Mounting subsidy payment will hamper Nigeria's economic growth, IMF warns
IMF building

The International Monetary Fund (IMF), has thrown its weight behind the decision of the Central Bank of Nigeria (CBN) to tighten monetary policy, just as it predicted 17 per cent inflation figures for Nigeria in the short-term.

The Bretton Woods institution also urged that monetary policy committee in Nigeria and globally harmonise their policies for inclusive growth of their individual economies.

Also, the Fund in its latest World Economic Outlook (WEO), compared to its July WEO, downgraded Nigeria’s growth prospects from 3.4 per cent to 3.2 per cent for 2022 and further downgraded 2023 forecast from 3.2 per cent to 3.0 per cent.

The fund also noted that to cushion the elevated hike in food prices globally, it has introduced a food short window, which would allow a number of countries to access emergency financing to deal precisely with elevated food prices.

Speaking at the WEO briefing in response to Daily Independent question on Nigeria’s Central bank’s conventional and unconventional tools it is deploying at fighting against inflation, Chief Economist and Director Research Department IMF, Pierre-Olivier Gourinchas said: “Our advice, in general, is that central banks should first start with the traditional instruments of monetary policy and as you want to think about non-conventional instruments then you should think about what is the friction that is preventing the conventional monetary policy from working it will require a country or a central bank to deploy alternative ways of charting a course for monetary policy.”

On his part, the Divisional Chief Research Department, Daniel Leigh, added: “So, for Nigeria, in particular, we forecast inflation at about 19 per cent this year, but then some moderation next year down to 17 per cent, and part of that does reflect the monetary policy actions which is the 4 per cent point increase in Nigeria’s Central Bank as well as the decline that we expect in oil and food prices globally.”

Furthermore, on low-income countries who have been affected by the rise in food prices, Gourinchas added: “A lot of hardship, especially for low-income households for whom the food and energy component but their basket is very important. Of late, food prices started to turn around and come down. There had been some positive developments, for instance, the Black Sea Green Deal that was implemented over the summer that allowed the exports of Ukraine wheat and some of the increases you’ve seen in the last few days reflect some uncertainty maybe about the continuation of the deal given the situation in Ukraine.”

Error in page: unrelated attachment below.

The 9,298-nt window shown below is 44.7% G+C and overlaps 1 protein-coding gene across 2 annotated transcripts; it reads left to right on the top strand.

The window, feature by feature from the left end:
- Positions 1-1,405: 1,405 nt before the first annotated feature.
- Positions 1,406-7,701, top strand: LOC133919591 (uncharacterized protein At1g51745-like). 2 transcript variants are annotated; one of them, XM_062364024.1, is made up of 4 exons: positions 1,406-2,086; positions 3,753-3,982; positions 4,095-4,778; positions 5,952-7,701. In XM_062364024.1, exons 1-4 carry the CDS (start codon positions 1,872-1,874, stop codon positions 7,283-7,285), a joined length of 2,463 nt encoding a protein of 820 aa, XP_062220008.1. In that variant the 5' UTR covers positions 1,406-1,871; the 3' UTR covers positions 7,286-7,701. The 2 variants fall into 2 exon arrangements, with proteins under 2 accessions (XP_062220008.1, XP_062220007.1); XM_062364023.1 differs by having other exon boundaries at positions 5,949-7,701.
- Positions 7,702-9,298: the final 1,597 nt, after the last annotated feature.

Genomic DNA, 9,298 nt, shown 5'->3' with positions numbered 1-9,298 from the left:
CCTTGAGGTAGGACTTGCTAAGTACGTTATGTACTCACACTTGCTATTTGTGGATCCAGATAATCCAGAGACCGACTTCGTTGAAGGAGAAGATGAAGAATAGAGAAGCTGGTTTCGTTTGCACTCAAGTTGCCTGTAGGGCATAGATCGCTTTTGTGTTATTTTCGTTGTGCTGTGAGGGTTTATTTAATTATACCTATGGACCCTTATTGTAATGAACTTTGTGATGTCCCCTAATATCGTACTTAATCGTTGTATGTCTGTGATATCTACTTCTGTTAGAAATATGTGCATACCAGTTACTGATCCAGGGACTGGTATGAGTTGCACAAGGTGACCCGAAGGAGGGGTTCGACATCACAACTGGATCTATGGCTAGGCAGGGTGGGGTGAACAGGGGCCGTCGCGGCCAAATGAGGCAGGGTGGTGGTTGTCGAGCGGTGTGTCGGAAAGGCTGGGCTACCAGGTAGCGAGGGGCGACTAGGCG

“This is one of the risks that we highlight is that you could have a lot of uncertainty in food and energy markets related to the war.

“The fund has just opened its food short window, which allows a number of countries to access emergency financing to deal precisely with elevated food prices. And so, this has just started and, and a number of countries we expect a number of countries will be able to access funding through that new facility that is part of the emergency funding we have.”

In a separate briefing on Global Financial Stability Report, Director Monetary and Capital Markets Department, IMF, Tobias Adrian stressed the need for fiscal and monetary policies to work in hand towards reigning in inflation as well as inclusive and sustainable growth.

Adrian said: “Food prices and commodity prices have hit many sub-Saharan African countries very hard as most of the countries are importers of food, in particular, and this comes on top of the previous crisis, the COVID crisis is already in Sub-Saharan Africa and now we have this rise in commodity prices and of course, the tightening of global financial conditions that we already discussed. So many countries are already in debt distress or close to debt with high vulnerabilities. You know, addressing those debt issues is very high and that has triggered a tightening of monetary policy. There’s a variety of shades across countries, but is certainly also thought to contain inflationary pressures.”

“And then finally, I would say that protecting the most vulnerable is very important. As you know, in the WEO and in the fiscal monitor as well, we are flagging that extreme poverty has been increasing recently. So, targeted fiscal policies to help the most vulnerable is particularly important in some such countries. Now, having said that, of course, in an environment of high inflation, an overly expansionary stance or more expansionary stance, or fiscal policy is problematic for most countries, in general, we would love to see that fiscal policy is aligned with the objectives of the monetary policy stance,” he added.

 

 

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